Everardo Macias

Overview:

The overarching goal of the Macias lab is to gain basic mechanistic insights into clinically relevant actionable molecular targets with the eventual goal of aiding to reduce prostate cancer-specific mortality.

Our group integrates human cancer genomic data, functional genomic loss of function screens and pre-clinical in vitro and in vivo mouse models in order to identify, prioritize and validate potential therapeutic targets. Recently, we conducted a functional genomic kinome screen in obese and calorie restricted mice that identified various orphan kinases that are essential for tumor growth in an obese and lean host environment. We are steadily adapting drug development discovery capabilities and lead compound optimization strategies for increased target engagement, efficacy and drug like properties via collaboration with medicinal chemists and structural biologists. In parallel, we are conducting basic mechanistic studies to determine the mechanism of action, including live cell imaging phenotypic gain and loss of function genetic studies and various omic approaches.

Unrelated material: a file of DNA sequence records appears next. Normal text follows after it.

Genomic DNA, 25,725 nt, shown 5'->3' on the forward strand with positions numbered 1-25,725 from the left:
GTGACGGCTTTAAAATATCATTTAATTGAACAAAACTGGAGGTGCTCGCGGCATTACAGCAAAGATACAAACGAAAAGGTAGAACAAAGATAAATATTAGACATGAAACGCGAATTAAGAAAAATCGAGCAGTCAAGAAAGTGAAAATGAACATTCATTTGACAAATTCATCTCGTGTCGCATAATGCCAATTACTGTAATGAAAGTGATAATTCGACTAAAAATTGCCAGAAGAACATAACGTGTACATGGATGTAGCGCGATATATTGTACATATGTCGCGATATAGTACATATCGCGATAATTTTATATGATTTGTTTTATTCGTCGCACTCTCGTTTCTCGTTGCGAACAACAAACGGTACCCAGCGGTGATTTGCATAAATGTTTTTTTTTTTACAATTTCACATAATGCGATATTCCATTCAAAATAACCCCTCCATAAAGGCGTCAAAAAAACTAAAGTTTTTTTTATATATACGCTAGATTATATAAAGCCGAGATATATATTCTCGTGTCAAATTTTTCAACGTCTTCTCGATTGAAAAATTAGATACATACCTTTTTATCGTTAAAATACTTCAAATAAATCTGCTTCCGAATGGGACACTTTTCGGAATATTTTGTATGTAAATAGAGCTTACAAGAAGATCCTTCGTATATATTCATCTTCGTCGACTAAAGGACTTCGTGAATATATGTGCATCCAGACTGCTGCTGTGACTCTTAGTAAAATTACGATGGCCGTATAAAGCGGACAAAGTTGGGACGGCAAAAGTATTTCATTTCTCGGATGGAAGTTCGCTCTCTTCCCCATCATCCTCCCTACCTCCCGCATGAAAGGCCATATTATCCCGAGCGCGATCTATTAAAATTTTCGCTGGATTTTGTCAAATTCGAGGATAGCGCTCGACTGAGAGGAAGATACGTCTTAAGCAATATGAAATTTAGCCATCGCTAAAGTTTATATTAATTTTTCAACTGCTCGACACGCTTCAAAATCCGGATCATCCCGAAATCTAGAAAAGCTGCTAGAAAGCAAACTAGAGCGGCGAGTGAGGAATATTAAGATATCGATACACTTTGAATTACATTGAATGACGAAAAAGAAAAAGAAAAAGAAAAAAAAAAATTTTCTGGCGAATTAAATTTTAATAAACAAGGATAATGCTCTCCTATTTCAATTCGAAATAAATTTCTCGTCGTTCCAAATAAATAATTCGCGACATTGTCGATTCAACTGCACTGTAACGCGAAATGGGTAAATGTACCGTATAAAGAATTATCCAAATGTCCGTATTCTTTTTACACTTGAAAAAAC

Positions:

Assistant Professor in Pathology

Pathology
School of Medicine

Assistant Research Professor of Cell Biology

Cell Biology
School of Medicine

Member of the Duke Cancer Institute

Duke Cancer Institute
School of Medicine

Education:

Ph.D. 2007

North Carolina State University

Grants:

Genetic screen of calorie restricted and western diet essential kinases in prostate cancer

Administered By
Pathology
Awarded By
Prostate Cancer Foundation
Role
Principal Investigator
Start Date
End Date

Targeting Ribosomal Biogenesis in Prostate Cancer

Administered By
Pathology
Awarded By
National Institutes of Health
Role
Principal Investigator
Start Date
End Date

Prostate Cancer and Obesogenic Factors

Administered By
Pathology
Awarded By
National Institutes of Health
Role
Principal Investigator
Start Date
End Date

Characterization of NYP Peptides in Prostate Cancer

Administered By
Pathology
Awarded By
National Institutes of Health
Role
Principal Investigator
Start Date
End Date

Targeting NUAK2 to mitigate obesity-enhanced prostate cancer growth and metastasis

Administered By
Pathology
Awarded By
Department of Defense